To Combine Literary and Military Talents: Literati's Participations in Military Affairs in the Late Tang China
|Authors:||方震華||Keywords:||清末民初;日本陸軍士官學校;中國武備留學生;中國的軍事近代化;南方革命勢力;北洋保守勢力;Late Qing and Early Republican China;Imperial Japanese Army Academy;Chinese Military Overseas Students;The Military Modernization of China;The Northern Conservative Power;The Southern Revolutionary Power||Issue Date:||2012||Source:||臺大歷史學報||Journal Issue:||50||Start page/Pages:||1-31||Abstract:||
Study of Chinese overseas graduates of the Imperial Japanese Army Academy is an important topic in research on Chinese military history and political history, and in research on Sino-Japanese relations, history of foreign affairs. That is because, of the four major sources to educate China’s military talent, the earliest to be established was the Chinese overseas student system of the Imperial Japanese Army Academy. The teachers appointed to the provincial military schools of the late Qing, the early republican period Baoding Military Academy, as well as the Whampoa Military Academy, which was established as a result of the First United Front, more or less relied on Chinese overseas students supplied by the Imperial Japanese Army Academy. The gradual participation of these overseas students on the forefront of China’s military education made a considerably large contribution to the lasting operation of China’s military education, as well as developing independent national survival.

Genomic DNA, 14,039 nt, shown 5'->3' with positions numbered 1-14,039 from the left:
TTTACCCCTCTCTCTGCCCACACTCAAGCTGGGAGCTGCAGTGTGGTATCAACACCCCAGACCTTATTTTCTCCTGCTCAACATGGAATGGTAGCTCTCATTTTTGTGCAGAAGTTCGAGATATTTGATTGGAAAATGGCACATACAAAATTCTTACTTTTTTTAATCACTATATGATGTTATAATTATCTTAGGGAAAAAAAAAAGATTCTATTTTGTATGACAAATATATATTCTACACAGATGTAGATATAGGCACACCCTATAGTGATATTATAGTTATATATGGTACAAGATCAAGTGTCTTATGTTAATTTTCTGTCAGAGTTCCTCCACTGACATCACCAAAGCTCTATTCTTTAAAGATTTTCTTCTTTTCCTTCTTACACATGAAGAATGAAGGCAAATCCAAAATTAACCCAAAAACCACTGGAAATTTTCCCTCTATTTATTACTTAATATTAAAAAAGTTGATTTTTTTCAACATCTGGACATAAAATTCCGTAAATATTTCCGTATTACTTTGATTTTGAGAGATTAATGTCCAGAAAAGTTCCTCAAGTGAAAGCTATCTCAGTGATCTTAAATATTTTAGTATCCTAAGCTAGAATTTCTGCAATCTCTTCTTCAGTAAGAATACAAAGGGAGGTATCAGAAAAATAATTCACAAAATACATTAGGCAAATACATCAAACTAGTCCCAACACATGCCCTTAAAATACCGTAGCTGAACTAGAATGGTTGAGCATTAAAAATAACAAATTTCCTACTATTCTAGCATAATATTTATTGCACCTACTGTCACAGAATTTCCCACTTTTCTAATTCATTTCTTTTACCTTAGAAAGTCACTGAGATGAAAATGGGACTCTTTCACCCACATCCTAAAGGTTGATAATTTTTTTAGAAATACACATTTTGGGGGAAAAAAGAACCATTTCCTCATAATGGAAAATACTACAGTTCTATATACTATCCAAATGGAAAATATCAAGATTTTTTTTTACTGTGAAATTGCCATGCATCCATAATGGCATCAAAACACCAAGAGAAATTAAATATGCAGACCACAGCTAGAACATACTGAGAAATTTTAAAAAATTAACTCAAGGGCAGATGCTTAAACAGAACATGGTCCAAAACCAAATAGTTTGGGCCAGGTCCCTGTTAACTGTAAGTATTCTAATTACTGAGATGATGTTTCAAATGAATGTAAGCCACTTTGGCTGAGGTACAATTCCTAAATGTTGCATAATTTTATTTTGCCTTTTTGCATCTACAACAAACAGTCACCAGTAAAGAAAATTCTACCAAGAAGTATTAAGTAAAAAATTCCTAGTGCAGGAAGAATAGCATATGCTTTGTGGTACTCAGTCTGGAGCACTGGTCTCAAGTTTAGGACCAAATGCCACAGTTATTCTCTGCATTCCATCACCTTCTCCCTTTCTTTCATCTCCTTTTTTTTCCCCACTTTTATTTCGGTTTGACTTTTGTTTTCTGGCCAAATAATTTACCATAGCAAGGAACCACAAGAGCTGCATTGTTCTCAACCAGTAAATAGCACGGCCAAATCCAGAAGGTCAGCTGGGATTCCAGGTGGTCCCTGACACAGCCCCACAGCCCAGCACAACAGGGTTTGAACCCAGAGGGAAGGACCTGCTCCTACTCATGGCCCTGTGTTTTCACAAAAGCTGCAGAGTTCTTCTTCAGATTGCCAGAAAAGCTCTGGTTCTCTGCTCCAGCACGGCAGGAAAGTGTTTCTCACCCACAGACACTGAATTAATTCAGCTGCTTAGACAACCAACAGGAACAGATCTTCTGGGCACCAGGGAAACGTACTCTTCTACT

These Chinese overseas students passed through and completed preparatory military education at Seijou Preparatory School or Sinbu Preparatory School, as well as the formal military education of the Imperial Japanese Army Academy. After they returned home, it can be said they brought about a deep and lasting influence on the modernization of China’s military. Regardless whether it is in the establishment of the system of staff to the dualism of military administration and military command, or in the implementation of the Autumnal Field Maneuvers, as well as in the operations of each level of military school, we can see the influence of these overseas students. In addition, the influence of the Southern Revolutionary Power, Yuan Shikai (袁世凱, 1859-1916), Duan Qirui (段祺瑞, 1865-1936), and Zhang Zuolin (張作霖, 1875-1928)in attracting Chinese overseas students of the Imperial Japanese Army Academy and placing them into important positions, aside from the political and military benefits, also reflected the political leaning of each overseas student.
|Appears in Collections:||歷史學系|
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